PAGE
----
With the new Galaxy S4 smartphone that it announced on Thursday, Samsung appears to be trying to prove it can beat the iPhone not only in sales and specs, but in Apple’s bread and butter: software and innovation. But it’s anybody’s guess as to whether the company is taking things too far.
Samsung’s event unveiling the Galaxy S4 is emblematic of the company’s ambitions, its desire to distinguish itself from Apple – and its lack of restraint.
The event was bizarre and over-the-top and in sharp contrast to what we’ve seen from Apple, whose events are typically understated – if overhyped.
That’s true of Apple’s products as well. Each new iPhone has typically had one main feature that distinguishes it from its predecessors and its competition.
The list of new features for the Galaxy S4, by contrast, is both impressive and overwhelming – and maybe more than consumers can get their heads around.
It has a five-inch screen, which is even bigger than its predecessor’s and dwarfs that of the iPhone 5. The display also offers a greater pixel density than Apple’s vaunted Retina Display.
The new phone’s 13-megapixel rear and 2-megapixel front cameras are higher-resolution than those on the iPhone. And unlike Apple’s phone, it includes a humidity and temperature sensor, though it’s not yet clear how that will be used.
It’s true that many of these specs feel more like feature creep than real innovations. For example, if the average person can’t spot the pixels on an iPhone 5, then there really is no need to have a screen with even greater pixel density (and smaller pixels), because no one will be able to tell the difference.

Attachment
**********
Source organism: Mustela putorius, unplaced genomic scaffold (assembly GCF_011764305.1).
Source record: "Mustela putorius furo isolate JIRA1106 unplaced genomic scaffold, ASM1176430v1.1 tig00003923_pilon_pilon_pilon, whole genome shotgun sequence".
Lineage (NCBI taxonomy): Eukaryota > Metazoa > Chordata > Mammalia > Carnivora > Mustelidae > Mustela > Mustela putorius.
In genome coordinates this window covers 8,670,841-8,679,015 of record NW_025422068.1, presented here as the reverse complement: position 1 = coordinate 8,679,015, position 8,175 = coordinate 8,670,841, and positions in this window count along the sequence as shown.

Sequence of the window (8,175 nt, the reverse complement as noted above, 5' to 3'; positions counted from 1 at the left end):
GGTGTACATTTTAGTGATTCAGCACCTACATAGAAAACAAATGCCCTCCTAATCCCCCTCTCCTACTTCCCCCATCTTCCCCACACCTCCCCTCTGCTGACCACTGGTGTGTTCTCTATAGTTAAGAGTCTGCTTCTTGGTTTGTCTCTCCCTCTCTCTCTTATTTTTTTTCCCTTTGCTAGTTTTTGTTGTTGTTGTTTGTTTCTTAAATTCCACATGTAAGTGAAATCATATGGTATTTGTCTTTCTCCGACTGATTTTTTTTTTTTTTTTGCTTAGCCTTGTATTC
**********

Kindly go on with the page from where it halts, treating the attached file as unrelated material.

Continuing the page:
But to a consumer who wants to have a device with the latest and greatest hardware, those specifications may seem impressive.
Samsung, however, isn’t content with just upgrading the hardware. Most of its presentation focused on the new software features it built into the S4. And it’s there that Samsung really may make iPhone fans jealous.
The S4’s camera has several new features. One allows users to incorporate a picture of themselves – taken with the front camera – into a picture or video they take of others. Another will take a burst of pictures and incorporate images from the best of them into one collage. Still another feature allows users to erase unwanted people from photographs.
But the software innovations go beyond the cameras. Perhaps the most innovative involve gesture-recognition and eye-tracking. Users can answer a phone call or turn a page just by waving their hand in front of the phone. The device will scroll pages when users merely tilt it up or down while looking at it, and it will automatically pause videos when users’ eyes leave the screen.
The Galaxy S4 also includes a translator program that’s able to listen to foreign speech and translate it to English and vice versa. It has a feature called Knox that separates work and personal files and applications on the phone. And its video chat feature is now more like a videoconferencing system, able to accommodate three-party calls, allow users to make notes on the screen while talking and stream video from both the front and rear cameras at the same time.
It’s unclear whether any of these new features will catch on with consumers. There are so many of them it may be hard for the company to tout any particular one as the primary selling point of the new phone.
But it’s clear that Samsung is trying to show that the Galaxy S4 is not just as good as or distinct from the iPhone. It’s trying to convince consumers that it’s much, much better.
I’m eager to play with the Galaxy S4 and find out if it is.